I was looking forward to reading this, as although I did encounter the Tibetan Book Of The Dead in my youth, and have since seen a few documentaries and some travel writing, I couldn't claim to know much about the history.
There was a recent science item I had seen which brought Tibet back to mind, another example of damage Chinese rule has wrought.
Perhaps that was what prompted me to stop and check this book when I saw the cover. I was intrigued at the prospect of finding out about a whole pre-Buddhist civilisation, the Zhang Zhung, that I had never heard of.
As it turned out, the book was not what I had hoped. It is nearer a textbook than an entertainment. There is far more detail than any casual reader would care to know. I do not mean this as a criticism, it is just not the book I had imagined it might be. The linked cover picture at left will take you to the library's description of what is covered.
It was interesting to hear that in the past, much older historical information had been reworked, rewritten, or adapted from earlier records, in attempts to alter the perceptions of the later audience. I'm talking mostly about the Bon religious scholars who wanted to claim an earlier origin for their faith, i.e. earlier than Buddhism; and Buddhist scholars who wanted to recast earlier Animist beliefs in a Buddhist mould.
The interest to me was not that this was a new concept, but that it reminded me of the way Christianity appropriated earlier religions' stories in Europe.
Ref. Santa Claus: - Germanic paganism, Odin, and Christianisation, and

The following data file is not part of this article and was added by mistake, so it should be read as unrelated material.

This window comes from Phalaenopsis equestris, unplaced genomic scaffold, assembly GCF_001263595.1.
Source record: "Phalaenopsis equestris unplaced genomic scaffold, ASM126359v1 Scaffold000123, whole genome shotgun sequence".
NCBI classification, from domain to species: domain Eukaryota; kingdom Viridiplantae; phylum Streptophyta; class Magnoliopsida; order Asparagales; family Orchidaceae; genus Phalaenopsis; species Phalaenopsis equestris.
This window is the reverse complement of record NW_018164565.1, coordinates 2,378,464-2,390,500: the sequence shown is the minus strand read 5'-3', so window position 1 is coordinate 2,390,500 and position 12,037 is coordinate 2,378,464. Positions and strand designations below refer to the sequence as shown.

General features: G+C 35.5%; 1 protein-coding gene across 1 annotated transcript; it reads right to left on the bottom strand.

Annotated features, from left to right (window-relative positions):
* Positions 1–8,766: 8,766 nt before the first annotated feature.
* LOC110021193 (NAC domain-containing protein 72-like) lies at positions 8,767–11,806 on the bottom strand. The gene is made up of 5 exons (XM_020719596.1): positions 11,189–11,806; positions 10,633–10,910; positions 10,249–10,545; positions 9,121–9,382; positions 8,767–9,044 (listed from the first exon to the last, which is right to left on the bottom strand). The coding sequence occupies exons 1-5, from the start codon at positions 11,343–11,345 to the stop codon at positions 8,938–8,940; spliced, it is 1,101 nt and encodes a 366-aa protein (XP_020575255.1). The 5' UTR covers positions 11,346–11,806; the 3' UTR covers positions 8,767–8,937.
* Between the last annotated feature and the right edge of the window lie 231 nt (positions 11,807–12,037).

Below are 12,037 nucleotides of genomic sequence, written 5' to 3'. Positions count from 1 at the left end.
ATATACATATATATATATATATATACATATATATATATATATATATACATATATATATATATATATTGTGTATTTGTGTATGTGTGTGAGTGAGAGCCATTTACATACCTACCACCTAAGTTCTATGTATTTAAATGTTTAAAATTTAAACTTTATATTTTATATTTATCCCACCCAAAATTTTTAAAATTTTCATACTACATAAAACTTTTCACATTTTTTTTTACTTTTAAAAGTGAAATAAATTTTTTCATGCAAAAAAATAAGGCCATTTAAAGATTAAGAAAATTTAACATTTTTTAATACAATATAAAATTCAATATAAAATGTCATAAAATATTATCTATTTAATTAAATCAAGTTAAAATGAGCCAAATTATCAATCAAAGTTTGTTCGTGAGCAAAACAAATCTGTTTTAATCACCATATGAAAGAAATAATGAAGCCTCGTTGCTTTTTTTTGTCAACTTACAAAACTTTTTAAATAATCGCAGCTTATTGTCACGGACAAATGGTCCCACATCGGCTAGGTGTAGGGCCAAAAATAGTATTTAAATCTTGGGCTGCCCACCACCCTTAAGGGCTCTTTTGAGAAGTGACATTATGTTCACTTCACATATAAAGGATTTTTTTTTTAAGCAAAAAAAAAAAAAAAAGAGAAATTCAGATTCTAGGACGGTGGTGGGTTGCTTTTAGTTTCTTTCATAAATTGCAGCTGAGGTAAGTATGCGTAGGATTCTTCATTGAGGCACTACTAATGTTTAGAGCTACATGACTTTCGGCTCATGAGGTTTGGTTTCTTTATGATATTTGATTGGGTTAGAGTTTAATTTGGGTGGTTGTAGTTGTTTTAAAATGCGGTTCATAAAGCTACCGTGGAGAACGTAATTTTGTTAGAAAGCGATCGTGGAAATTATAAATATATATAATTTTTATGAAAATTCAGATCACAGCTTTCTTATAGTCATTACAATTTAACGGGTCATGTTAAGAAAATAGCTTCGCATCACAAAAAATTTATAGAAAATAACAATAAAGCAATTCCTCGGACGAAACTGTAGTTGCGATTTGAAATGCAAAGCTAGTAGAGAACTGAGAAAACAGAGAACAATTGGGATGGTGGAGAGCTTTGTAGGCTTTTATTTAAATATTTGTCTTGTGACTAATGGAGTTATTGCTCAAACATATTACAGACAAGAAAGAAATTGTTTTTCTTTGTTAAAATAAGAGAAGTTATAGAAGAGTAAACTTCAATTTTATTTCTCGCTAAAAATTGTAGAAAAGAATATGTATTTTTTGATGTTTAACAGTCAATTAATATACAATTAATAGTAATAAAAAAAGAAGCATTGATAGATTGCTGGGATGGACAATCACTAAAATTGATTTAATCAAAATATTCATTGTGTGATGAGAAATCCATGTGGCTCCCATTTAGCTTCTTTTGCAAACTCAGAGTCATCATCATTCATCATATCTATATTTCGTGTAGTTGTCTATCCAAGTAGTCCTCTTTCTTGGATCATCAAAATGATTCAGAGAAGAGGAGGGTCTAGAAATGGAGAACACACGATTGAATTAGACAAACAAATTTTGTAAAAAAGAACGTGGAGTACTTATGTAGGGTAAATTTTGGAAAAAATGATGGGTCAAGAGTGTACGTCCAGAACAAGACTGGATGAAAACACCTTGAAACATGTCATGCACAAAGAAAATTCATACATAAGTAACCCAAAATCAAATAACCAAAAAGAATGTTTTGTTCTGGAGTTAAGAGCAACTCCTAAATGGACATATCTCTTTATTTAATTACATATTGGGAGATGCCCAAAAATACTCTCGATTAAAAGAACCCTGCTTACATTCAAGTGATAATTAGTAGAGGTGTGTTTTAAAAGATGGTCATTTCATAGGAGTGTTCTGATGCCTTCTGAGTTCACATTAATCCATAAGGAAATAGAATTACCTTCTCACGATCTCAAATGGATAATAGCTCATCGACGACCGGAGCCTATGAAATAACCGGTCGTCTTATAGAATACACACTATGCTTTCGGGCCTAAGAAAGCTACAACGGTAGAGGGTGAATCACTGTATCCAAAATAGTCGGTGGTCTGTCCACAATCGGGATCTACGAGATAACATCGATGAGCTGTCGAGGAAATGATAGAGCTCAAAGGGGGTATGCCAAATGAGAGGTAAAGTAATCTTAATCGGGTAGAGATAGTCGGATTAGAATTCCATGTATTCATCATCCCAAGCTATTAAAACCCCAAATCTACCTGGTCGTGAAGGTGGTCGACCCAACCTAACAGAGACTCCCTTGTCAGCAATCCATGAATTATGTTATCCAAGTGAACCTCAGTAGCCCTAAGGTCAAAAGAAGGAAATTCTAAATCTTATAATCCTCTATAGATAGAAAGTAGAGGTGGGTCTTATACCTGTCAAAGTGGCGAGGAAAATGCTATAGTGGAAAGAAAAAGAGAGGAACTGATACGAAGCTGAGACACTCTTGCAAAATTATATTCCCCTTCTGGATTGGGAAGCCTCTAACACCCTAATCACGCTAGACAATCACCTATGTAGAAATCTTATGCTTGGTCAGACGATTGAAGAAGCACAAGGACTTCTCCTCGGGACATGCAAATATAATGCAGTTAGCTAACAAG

St. Patrick stories in Ireland: - St. Patrick uses shamrock in an illustrative parable,
St. Patrick speaks with ancient Irish ancestors.
Another facet of interest was the influence of climate change. He details how much the change in climate would have reduced fertility and led to a slow decline of the Zhang Zhung culture. The older I get the more I am prepared to believe various ups and downs of historical cultures have not been due to reasons passed down which arise from culturally rooted post-event rationalisation, but rather simply to either natural climate change, or anthropic generated environmental issues.
I also not so recently saw this item at New Scientist which covers crop introduction in times prior to much of this book's material, but sheds some light on the origins of human occupation of the area.
In the end, I was overwhelmed by facts, found it hard going, but did appreciate this window on a previously unknown area of history.
Read as an e-book borrowed from Auckland Libraries via Overdrive, on my Kobo Touch e-reader.